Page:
About the National Archives

Welcome Remarks for Suppressed: Confessions of a Former New York Times Washington Correspondent

Greetings from the National Archives’ flagship building in Washington, DC, which sits on the ancestral lands of the Nacotchtank peoples. I’m David Ferriero, Archivist of the United States, and it's my pleasure to welcome you to today’s virtual author lecture with Robert M. Smith, author of Suppressed.

Before we begin, though, I’d like to tell you about two upcoming programs you can view on our YouTube channel.

On Monday, May 10, at 5 p.m., Bob Drury and Tom Clavin will tell us the true saga of Daniel Boone and the conquest of the frontier, the subject of their new book, Blood and Treasure.

And on Thursday, May 13, at noon, historian Jonathan Zimmerman and Pulitzer Prize–winning cartoonist Signe Wilkinson will present their new book, Free Speech. This brief but bracing book tells the story of free speech in America and makes the case for why we should care about it today.

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For more than 120 years, the New York Times has proclaimed that it publishes "All the News That's Fit to Print."

At some point, someone is deciding what is “fit to print,” and the results of those decisions are the subject of our featured book, Suppressed.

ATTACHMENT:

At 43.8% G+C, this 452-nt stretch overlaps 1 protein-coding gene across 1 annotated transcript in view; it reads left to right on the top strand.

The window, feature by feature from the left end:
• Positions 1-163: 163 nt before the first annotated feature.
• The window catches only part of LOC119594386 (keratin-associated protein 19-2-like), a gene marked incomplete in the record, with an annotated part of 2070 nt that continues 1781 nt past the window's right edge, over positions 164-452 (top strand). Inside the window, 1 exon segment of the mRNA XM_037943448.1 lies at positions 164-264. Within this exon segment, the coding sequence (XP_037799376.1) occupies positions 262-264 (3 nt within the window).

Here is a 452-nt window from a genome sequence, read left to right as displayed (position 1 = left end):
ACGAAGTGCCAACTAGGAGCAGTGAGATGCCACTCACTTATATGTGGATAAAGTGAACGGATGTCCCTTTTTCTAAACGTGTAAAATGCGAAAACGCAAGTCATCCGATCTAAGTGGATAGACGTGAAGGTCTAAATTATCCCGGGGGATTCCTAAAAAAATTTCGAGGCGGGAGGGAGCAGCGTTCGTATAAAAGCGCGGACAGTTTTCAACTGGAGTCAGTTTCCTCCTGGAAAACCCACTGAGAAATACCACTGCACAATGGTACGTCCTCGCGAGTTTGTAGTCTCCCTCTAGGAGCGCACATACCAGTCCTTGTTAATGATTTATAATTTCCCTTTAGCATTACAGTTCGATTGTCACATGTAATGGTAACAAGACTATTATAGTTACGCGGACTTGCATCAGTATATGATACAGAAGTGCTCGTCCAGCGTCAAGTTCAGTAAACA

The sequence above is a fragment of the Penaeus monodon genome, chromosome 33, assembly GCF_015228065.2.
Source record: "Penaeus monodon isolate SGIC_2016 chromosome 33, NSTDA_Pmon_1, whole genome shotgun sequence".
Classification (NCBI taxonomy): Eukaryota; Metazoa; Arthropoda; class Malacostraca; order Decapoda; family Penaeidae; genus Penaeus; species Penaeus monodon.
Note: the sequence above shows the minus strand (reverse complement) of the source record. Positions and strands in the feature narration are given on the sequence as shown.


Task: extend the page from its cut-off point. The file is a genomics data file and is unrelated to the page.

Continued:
Robert M. Smith spent years as a reporter with the Times, and in his new book he examines how some stories make it to print, how some do not, and how the filters work.

The First Amendment to the Constitution declares that “Congress shall make no law . . . abridging the freedom of speech, or of the press.” With that freedom comes responsibility, and this book reminds us that news outlets approach that responsibility in different ways.[1] [2] 

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Robert M. Smith is a former New York Times White House and investigative correspondent who was witness to some of the most important stories in modern history, including Watergate, the Pentagon Papers, and the My Lai Massacre.

He began at the Times in his 20s, quit, went to Yale Law School, and was re-hired by the Times. He became a lawyer in a prestigious firm, served in the administration of President Jimmy Carter, and worked as an international commercial mediator in England and in the United States.

He won an award for newswriting from United Press International, won several awards while at the New York Times, and has written a comprehensive legal treatise on mediation and arbitration.

Now let’s hear from Robert M. Smith. Thank you for joining us today.